As has been discussed at great length on this blog recently, performance is a key part of the work we do here at Wayfair.  Recently, we’ve been putting a lot of extra effort into our technology developments to make our pages load faster and more reliably.  One of the most recent releases to this end was an update to how we store a lot of our data in our various caching systems.  I am going to focus this post on the introduction of a new technology to our caching layers: CDB (Constant Database). CDB is a key/value store built for quick lookup speeds, utilizing a perfect hash function.  CDB is a supported PHP extension that has been tested in a number of environments, generally outperforming other key/value store options (e.g. http://qdbm.sourceforge.net/benchmark.pdf).  Our interest in adapting another caching mechanism stemmed from some issues we were having with APC (Alternative PHP Cache).  APC is a powerful local opcode cache, but in general the APC User Cache does not perform very well under heavy load.   Our performance metrics were affirming this fact, so we needed to replace it with some other system.  CDB boasts great performance metrics under heavy load, so we went ahead and mapped out a plan to incorporate CDB into our set of caching technologies.

At the onset of this project our cache system was essentially a two-tiered system with local APC caching on all servers, backed up by remote memcached servers.  One benefit of APC is that during code execution and page loads we can very easily set and get values in cache, which makes its use very dynamic.  CDB works very well on heavy load for just read operations, but fails if multiple processes attempt to update or write new key/value pairs on the fly.  Therefore we envisioned a system in which both APC and CDB were utilized as local cache options, with memcache as a backup for both.  CDB would handle our constants, which in general are static and do not change often.  We update them once an hour with an asynchronous job, which keeps them fresh enough for our needs.    If CDB could handle the constant load well, we planned to move our language resources (how we localize our site for other countries) over from APC to CDB as well and observe how performance was affected.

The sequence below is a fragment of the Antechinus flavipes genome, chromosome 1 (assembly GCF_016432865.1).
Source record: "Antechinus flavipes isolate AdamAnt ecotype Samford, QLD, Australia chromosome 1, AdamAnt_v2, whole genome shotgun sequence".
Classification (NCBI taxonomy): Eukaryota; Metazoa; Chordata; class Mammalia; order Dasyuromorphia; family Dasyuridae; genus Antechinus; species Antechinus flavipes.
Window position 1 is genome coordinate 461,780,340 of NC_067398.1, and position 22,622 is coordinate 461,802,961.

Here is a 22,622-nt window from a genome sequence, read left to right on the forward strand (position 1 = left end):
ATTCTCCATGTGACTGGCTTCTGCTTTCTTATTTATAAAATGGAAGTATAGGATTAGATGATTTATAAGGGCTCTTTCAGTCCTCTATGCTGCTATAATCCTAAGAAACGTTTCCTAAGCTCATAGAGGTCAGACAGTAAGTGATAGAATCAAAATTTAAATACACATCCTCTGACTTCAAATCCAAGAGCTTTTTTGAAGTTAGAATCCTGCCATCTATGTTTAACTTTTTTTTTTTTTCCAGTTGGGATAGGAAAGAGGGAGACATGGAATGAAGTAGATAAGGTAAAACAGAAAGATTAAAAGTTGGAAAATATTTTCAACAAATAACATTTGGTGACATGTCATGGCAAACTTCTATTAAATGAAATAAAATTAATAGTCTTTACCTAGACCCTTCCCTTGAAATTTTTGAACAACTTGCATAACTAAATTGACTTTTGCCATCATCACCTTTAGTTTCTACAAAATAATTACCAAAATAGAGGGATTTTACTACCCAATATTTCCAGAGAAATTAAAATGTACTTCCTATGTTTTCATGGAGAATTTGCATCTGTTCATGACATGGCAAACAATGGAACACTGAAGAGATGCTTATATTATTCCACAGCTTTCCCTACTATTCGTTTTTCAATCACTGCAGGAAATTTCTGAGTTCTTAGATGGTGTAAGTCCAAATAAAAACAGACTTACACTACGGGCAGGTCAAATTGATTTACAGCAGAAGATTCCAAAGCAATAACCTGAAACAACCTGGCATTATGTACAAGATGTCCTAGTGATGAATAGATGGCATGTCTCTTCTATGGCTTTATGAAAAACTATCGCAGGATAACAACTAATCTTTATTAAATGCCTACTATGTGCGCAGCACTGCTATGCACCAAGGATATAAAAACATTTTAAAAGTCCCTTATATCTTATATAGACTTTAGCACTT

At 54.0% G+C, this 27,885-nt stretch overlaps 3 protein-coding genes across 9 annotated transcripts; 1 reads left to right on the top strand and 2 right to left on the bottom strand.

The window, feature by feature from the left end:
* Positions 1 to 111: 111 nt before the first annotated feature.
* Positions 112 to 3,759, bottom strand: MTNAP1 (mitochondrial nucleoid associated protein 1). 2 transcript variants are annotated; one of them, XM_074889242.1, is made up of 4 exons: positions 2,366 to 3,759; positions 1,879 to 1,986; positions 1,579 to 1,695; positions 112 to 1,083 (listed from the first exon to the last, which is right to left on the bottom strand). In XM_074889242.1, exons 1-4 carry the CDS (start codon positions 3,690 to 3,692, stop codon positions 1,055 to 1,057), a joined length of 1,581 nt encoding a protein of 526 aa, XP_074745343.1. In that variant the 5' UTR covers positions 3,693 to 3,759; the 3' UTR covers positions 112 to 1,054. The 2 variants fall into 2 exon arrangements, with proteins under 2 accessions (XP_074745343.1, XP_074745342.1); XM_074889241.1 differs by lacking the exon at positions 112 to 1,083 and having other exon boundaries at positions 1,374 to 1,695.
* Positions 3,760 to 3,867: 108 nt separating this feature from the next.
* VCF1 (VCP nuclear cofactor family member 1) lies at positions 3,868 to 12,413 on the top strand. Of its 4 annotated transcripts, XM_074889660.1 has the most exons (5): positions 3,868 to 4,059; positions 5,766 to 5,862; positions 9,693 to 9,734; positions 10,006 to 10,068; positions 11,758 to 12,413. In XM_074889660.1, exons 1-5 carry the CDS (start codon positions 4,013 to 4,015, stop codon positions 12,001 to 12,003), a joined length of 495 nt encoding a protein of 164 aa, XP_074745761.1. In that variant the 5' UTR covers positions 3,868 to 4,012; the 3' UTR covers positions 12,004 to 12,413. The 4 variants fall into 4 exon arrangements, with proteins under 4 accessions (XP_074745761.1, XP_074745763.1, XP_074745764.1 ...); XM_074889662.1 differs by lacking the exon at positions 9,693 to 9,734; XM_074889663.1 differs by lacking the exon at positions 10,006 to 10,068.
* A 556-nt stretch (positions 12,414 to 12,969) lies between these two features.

While the initial move of constants to CDB did not show a huge performance improvement s, we did notice some small gains once we added language resources to CDB.  On top of a marginal decrease in load time, CDB performed much better under load, showing significantly less periodic behavior than what we had seen previously with APC.

Below are graphs of homepage performance over an 8 hour window, before and after our change.  The huge drop seen in the first graph is due to clearing APC on our servers.  Clearing APC on a somewhat regular basis became necessary to keep our site performance stable under load.  With CDB taking over a huge portion of the storage that lived in APC previously, we have achieved a level of stability that was not possible with the APC user cache.

Before (November):

After (February):

Ignoring the blue line from the initial graph, what we see here is twofold.  First off, over the course of a couple months, our team has made huge strides to improve the performance of our servers and our code, decreasing the overall load time for the Wayfair.com homepage.  CDB contributed to this vast decrease in load times, but many other factors/projects contributed as well.  CDB’s main contribution comes with improved stability and reliability for our sites.  Moving forward, we have more ideas in the works to make our pages faster and more stable, and we plan to continue our efforts in this area well into the future.  As one of our mottos states very clearly, we are never done.